Appellate court dissents are often overlooked by the public, viewed more intently by the litigants as bases for further appeal or other strategic maneuvering. But dissents are an important part of legal doctrine.
In Good Neighbors of Oregon Hill Protecting Property Rights v. County of Rockingham, No. COA12-121 (July 21, 2015), we are specifically interested in the dissenting judge's view that spot zoning in North Carolina does not require "a single owner".
In Good Neighbors, Judge Dillon dissents from the majority decision, which concludes that the rezoning of a parcel owned jointly by two individuals cannot constitute spot zoning "as our courts have defined it" because "the definition of spot zoning requires a single owner of property". Judge Dillon would uphold the rezoning -- he believes it is legal spot zoning -- but he separates himself from the majority on the "single owner" point. We turn to Judge Dillon:
I recognize that our Supreme Court has used the phrase a single “tract owned by a single person” as part of a definition of spot zoning, Blades v. City of Raleigh, 280 N.C. 531, 549, 187 S.E.2d 35, 45 (1975), a phrase which has been repeated in subsequent cases, seeChrismon v. Guilford County, 322 N.C. 611, 627, 370 S.E.2d 579, 588 (1988); Musi, 200 N.C. App. at 382-83, 684 S.E.2d at 895, and, therefore, I understand how the majority reached its conclusion in the present case. I do not believe, however, that the Supreme Court intended by the use of this phrase to fashion a definitive rule whereby the question of whether the rezoning of a single tract of land constitutes “spot zoning” turns on whether that tract is owned by a single person rather than by two people. Such a rule would allow a landowner to avoid the spot zoning analysis simply by conveying a partial interest in his land to a “straw” entity. Rather, by its use of the phrase “by a single person” in certain opinions, I believe the Supreme Court was merely describing an example of spot zoning, as was the case in Chrismon.... I note that the Supreme Court has never expressly held – in Good Neighbors or otherwise – that a rezoning of a single tract did not constitute spot zoning simply because the tract was owned by multiple individuals. Rather, the Supreme Court recently avoided reaching this question. Wally v. City of Kannapolis, 365 N.C. 449, 722 S.E.2d 481 (2012).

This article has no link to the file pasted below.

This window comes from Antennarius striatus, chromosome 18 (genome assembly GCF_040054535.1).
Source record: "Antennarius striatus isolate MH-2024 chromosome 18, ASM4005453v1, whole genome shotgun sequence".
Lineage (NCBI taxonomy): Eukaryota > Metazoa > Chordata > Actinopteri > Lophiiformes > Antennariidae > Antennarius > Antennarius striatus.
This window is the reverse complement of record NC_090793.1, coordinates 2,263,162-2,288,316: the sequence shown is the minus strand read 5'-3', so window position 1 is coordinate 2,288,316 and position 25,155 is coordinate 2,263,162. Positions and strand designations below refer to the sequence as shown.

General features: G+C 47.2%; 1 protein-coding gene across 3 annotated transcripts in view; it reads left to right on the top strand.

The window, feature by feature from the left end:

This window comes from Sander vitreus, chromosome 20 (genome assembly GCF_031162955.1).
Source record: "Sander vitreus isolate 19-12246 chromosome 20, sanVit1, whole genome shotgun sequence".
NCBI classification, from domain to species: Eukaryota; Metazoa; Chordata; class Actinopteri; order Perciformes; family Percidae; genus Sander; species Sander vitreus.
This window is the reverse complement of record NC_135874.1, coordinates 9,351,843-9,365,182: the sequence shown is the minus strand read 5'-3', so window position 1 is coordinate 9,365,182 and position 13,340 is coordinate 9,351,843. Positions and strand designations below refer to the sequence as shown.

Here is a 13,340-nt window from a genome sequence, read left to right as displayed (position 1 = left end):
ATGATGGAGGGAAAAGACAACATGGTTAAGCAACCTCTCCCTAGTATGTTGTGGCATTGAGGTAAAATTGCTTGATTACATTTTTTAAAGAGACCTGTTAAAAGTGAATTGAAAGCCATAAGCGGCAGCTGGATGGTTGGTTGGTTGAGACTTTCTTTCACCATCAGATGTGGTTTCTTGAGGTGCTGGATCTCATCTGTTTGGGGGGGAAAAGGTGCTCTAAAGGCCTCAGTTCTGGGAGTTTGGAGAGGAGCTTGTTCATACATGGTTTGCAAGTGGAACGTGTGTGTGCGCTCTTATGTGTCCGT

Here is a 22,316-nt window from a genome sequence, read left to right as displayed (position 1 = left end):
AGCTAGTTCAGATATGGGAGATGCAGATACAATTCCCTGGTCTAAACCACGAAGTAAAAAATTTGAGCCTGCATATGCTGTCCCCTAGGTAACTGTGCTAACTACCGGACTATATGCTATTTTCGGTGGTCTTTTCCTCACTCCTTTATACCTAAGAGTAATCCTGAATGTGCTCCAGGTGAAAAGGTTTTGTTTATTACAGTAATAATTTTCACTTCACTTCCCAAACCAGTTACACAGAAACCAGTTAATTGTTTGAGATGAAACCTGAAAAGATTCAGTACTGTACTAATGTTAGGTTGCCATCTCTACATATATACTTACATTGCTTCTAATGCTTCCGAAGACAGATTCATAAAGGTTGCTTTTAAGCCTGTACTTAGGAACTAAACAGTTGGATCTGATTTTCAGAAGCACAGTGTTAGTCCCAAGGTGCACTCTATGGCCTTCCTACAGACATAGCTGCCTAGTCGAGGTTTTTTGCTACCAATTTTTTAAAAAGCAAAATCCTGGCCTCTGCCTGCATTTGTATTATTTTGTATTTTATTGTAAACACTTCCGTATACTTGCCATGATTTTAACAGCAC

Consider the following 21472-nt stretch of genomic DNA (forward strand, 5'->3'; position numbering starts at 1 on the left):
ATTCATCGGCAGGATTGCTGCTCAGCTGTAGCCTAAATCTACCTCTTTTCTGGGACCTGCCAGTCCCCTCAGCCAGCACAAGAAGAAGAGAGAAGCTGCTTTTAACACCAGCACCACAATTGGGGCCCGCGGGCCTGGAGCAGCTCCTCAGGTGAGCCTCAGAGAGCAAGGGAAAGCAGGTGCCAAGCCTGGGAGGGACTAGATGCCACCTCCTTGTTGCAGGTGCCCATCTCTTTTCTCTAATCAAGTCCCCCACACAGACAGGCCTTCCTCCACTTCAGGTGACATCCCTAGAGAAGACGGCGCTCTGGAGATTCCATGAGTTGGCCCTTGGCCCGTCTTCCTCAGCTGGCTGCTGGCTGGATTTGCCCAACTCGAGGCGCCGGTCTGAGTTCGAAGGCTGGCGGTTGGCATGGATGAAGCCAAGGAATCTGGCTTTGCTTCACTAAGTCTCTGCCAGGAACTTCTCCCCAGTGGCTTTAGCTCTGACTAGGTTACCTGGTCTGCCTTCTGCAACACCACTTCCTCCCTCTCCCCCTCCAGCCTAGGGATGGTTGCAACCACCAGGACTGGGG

We'll see if the North Carolina Supreme Court has the opportunity and interest to settle the question Judge Dillon's Good Neighbors dissent presents.